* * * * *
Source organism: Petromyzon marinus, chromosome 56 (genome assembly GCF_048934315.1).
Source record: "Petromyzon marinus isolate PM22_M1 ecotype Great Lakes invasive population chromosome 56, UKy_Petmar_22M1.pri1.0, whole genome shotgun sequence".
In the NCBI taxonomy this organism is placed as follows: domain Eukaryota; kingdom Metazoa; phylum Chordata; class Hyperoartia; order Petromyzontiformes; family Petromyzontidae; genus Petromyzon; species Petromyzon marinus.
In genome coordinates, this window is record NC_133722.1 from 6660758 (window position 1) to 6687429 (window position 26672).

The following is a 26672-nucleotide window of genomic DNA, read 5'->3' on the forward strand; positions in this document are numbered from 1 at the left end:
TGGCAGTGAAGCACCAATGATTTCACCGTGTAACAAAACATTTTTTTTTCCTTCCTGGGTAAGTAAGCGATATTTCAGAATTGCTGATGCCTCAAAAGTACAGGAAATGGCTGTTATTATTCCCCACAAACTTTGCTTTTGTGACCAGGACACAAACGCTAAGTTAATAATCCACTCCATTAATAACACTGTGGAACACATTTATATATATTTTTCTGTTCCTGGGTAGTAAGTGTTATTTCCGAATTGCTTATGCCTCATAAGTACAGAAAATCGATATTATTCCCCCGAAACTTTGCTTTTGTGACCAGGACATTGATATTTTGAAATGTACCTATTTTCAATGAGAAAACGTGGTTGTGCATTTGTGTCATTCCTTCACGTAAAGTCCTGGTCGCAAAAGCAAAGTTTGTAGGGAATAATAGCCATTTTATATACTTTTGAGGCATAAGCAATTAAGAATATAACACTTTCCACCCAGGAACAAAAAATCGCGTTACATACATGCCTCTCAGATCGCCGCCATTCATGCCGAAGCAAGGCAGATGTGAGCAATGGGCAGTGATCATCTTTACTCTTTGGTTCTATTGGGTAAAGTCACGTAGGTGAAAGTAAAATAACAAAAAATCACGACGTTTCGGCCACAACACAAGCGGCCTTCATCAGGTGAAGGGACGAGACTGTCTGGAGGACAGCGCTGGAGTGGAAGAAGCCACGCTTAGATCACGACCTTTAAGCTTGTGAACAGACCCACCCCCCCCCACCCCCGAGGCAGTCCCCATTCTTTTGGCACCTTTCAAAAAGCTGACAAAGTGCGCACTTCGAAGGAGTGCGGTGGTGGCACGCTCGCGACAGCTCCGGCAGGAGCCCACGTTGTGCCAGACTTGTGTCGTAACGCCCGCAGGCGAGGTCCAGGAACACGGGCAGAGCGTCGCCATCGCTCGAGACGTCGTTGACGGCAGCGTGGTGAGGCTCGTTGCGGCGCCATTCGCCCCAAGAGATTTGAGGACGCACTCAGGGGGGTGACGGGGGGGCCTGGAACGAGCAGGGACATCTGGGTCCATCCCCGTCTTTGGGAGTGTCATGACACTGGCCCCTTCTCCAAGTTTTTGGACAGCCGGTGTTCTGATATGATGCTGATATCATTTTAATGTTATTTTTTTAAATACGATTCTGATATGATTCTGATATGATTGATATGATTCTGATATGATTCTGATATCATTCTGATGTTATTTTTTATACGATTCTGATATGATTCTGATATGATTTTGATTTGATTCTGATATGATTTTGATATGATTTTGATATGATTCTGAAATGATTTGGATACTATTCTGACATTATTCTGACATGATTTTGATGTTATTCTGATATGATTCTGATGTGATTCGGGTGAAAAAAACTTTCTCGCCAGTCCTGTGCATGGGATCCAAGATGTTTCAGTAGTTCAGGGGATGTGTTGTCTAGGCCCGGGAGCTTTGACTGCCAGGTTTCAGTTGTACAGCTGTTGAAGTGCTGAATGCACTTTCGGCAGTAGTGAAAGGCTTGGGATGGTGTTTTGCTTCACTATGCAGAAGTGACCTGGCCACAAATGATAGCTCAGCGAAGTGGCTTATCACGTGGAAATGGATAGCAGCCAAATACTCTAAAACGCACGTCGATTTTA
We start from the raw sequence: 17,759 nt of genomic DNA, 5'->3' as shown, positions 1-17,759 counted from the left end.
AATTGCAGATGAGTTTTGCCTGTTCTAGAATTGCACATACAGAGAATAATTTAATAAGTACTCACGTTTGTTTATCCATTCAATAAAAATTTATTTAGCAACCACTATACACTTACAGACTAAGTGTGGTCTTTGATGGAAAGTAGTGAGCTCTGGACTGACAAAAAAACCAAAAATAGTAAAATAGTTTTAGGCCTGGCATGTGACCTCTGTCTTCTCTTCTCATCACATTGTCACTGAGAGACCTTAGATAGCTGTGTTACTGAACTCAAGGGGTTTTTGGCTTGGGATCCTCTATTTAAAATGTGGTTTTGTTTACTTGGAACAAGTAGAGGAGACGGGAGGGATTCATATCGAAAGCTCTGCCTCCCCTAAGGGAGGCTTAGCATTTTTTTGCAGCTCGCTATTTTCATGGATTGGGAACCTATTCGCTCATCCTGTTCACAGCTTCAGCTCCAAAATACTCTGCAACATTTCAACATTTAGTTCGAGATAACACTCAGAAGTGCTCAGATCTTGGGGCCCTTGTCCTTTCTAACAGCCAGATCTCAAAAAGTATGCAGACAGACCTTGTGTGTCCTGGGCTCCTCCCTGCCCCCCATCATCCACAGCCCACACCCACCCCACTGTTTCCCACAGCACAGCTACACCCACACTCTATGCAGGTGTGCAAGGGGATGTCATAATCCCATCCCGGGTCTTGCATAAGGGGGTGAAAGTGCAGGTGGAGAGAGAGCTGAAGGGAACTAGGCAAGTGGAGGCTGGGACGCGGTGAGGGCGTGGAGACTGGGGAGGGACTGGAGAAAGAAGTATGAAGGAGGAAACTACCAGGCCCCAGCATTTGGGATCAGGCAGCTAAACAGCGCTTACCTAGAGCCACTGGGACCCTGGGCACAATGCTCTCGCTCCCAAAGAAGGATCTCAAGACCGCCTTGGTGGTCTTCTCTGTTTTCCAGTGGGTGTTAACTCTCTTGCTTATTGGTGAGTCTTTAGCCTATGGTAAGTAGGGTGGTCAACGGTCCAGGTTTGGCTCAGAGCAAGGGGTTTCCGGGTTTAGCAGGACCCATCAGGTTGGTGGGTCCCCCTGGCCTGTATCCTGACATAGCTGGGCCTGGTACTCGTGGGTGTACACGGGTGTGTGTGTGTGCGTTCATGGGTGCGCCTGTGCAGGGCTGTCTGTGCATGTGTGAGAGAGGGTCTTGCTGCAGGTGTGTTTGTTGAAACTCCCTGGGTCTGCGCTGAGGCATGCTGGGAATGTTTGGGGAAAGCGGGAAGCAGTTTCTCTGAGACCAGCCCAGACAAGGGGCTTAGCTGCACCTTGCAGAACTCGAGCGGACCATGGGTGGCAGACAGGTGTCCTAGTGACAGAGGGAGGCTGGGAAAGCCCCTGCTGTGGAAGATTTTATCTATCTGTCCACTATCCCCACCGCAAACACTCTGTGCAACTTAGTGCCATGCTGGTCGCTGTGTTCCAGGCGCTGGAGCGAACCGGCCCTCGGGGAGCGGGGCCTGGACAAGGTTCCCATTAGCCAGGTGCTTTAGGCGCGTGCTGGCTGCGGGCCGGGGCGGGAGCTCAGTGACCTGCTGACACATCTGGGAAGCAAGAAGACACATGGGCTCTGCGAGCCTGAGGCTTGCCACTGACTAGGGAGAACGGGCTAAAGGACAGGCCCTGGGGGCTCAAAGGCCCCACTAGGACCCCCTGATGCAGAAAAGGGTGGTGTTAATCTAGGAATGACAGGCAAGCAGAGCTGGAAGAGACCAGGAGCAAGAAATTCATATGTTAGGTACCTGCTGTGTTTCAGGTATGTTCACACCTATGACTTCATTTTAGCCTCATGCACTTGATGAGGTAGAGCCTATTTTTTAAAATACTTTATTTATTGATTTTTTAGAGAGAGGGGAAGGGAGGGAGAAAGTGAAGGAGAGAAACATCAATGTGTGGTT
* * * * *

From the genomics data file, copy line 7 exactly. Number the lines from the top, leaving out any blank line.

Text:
We start from the raw sequence: 17,759 nt of genomic DNA, 5'->3' as shown, positions 1-17,759 counted from the left end.